You know, there's been rifts before on climate change, right, on a host of other things, immigration reform, for example. You already saw Bob Iger from Disney and Elon Musk from Tesla for other issues step away from advising this president.

Frankly, you know, Richard Trumka, from the AFL-CIO said the manufacturing council didn't feel like they were doing anything yet anyway. So, were you just there to be a blue-ribbon panel for the president for his ego or trying to do something? And so, they decided to get out.

BERMAN: Stephen Moore, you know, you feared this would happen. You predicted this would happen, you know, when these councils were formed. My question to you is who do you think is to blame here?

STEPHEN MOORE, CNN SENIOR ECONOMIC ANALYST: Well, before I answer that, John, I just have to address something in your previous segment because I feel so strongly about it. I heard this "Washington Post" reporter refer to Robert E. Lee as a terrorist.

I think that is so offensive. I've lived in Virginia for 30 years or so. Again, I'm from Chicago, but I kind of consider myself a southerner now. Basically, to say that half the country which fought for the south in the civil war was a gang of terrorists, I think is really truly rewriting history.

And it's not salvaging the wound. It's making these things I think worse. I mean, Robert E. Lee hated slavery. He abhorred slavery, but he fought for his section of the country. That's a totally different subject.

BERMAN: I can't let it slide. Robert E. Lee held slaves. He ordered the beating of slaves. He ordered the return of fugitive slaves and he fought for the dissolution of the union to maintain slavery. So, his person attitude towards slavery --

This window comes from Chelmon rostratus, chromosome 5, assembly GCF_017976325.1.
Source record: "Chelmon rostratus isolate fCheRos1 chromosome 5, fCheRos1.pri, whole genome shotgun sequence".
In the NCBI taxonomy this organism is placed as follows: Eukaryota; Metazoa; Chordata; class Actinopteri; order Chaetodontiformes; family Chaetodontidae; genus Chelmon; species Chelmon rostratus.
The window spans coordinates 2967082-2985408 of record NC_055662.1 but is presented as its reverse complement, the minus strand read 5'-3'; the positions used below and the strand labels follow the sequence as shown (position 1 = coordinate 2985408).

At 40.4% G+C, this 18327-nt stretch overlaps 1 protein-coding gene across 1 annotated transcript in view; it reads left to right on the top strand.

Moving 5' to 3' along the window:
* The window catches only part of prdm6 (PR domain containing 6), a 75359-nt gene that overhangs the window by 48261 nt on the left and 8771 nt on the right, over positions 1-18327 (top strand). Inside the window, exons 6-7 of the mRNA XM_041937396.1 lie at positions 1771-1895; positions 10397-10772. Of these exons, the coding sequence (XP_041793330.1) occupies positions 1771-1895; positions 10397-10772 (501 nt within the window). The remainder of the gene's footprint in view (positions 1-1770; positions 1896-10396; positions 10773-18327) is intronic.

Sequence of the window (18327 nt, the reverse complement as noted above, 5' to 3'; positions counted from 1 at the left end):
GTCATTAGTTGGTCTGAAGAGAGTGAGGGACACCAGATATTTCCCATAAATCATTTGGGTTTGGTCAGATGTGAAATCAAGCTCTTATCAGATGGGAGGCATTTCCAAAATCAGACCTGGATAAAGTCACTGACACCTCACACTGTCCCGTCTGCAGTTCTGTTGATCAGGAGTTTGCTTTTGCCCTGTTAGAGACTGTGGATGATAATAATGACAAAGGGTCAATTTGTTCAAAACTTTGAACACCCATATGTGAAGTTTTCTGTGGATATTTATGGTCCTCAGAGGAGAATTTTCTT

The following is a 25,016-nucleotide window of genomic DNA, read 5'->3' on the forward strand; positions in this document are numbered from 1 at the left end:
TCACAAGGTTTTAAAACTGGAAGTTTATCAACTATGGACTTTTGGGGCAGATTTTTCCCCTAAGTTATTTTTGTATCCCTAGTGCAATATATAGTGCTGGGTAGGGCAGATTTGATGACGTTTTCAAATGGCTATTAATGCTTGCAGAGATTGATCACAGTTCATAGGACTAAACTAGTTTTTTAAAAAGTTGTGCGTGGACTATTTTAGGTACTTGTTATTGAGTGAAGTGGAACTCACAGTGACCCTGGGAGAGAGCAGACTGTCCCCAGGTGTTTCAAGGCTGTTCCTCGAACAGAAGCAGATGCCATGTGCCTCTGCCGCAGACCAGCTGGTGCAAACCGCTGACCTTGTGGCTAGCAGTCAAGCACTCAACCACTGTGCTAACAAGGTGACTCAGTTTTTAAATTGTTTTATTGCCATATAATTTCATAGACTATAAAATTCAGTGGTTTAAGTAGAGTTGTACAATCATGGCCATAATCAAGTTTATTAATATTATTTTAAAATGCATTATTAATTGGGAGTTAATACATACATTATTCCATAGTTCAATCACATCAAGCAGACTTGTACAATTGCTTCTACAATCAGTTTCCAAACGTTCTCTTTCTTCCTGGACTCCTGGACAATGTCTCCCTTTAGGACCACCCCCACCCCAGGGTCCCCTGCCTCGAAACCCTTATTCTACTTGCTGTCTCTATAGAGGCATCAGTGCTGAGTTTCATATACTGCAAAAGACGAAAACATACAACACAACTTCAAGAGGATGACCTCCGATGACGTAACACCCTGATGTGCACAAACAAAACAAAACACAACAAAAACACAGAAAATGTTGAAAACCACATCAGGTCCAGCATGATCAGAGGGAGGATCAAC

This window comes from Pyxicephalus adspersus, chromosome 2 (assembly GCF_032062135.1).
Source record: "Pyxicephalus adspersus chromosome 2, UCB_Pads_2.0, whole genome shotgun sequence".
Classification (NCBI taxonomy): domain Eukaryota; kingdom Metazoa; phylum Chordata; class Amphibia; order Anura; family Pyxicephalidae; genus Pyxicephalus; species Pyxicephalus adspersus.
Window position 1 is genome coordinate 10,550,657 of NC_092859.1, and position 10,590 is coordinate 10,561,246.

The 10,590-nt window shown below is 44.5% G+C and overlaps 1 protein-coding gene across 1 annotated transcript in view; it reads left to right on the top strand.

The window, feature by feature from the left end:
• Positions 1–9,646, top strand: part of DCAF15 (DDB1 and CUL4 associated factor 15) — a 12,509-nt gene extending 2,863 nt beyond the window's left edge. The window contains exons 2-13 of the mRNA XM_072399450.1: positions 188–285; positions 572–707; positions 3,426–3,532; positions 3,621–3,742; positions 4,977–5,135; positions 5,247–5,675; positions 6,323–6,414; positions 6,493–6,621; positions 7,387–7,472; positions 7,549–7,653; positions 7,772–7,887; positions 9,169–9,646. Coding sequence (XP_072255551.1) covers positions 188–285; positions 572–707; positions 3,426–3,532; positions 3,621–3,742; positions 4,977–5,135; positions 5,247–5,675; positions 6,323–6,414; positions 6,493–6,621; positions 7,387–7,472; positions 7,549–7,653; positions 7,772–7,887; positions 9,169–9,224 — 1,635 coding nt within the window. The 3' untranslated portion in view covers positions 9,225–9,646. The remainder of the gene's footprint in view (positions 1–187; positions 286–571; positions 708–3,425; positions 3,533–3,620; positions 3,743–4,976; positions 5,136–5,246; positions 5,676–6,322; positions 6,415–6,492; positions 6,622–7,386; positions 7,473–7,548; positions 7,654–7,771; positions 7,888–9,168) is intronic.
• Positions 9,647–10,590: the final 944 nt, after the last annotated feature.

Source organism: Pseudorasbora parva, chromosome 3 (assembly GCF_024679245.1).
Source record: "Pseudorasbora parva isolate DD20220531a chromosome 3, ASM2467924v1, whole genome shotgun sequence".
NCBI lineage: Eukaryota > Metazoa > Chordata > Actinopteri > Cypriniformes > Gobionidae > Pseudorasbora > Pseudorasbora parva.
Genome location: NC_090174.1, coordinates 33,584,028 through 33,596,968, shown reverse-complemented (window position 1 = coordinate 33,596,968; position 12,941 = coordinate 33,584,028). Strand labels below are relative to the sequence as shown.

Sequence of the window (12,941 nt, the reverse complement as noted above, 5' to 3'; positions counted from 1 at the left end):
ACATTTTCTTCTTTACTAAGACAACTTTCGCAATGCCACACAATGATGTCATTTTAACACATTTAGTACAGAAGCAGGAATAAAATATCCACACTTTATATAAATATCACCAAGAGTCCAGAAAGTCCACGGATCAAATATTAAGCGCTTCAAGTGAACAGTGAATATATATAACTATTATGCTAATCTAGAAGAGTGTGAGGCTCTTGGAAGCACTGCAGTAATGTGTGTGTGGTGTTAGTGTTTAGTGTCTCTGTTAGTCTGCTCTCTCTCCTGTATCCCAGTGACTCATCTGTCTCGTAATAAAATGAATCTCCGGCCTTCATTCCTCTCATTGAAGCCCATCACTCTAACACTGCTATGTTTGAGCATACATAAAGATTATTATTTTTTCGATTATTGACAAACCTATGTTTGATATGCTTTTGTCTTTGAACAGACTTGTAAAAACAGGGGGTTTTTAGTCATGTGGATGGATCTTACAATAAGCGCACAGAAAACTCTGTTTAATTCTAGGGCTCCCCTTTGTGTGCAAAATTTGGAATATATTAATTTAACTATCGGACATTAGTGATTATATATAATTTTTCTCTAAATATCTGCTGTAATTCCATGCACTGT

MOORE: No. It was not --

BERMAN: I mean --

MOORE: But it wasn't. The civil war was about the south having its own rights. I mean, look, this is --

BERMAN: Look --

MOORE: It wasn't -- it was the south feeling like it was overwhelmed. By the way, it was --

BERMAN: This is -- again, the civil war had the south won --

[09:25:08] MOORE: The history is important here.

BERMAN: I agree.

MOORE: It was a big part of it, but it wasn't only that. As Christine knows, it was a lot about economics, tariffs and things like that. The south felt that it was being overwhelmed by the north and Congress and it couldn't get its economic positions --

BERMAN: The fact now -- to marry this to the economic discussion, if you will -- I just want to say I fundamentally disagree with the historical point here, but to marry this --

MOORE: So John, are you saying that everyone who fought for the confederacy was a terrorist?

BERMAN: I did not use the word terrorist there.

MOORE: But that's what "The Washington Post" reporter said. He said it wort terrorists. I think that's -- yes.

BERMAN: All I'm saying, though, is that slavery played into this right now. You said that Robert E. Lee abhorred slavery and I think there is more context as necessary there. And I think corporate CEOs now when the president is becoming part of this discussion, they are so clearly uncomfortable with this, Stephen. This is the problem. This is a problem for them.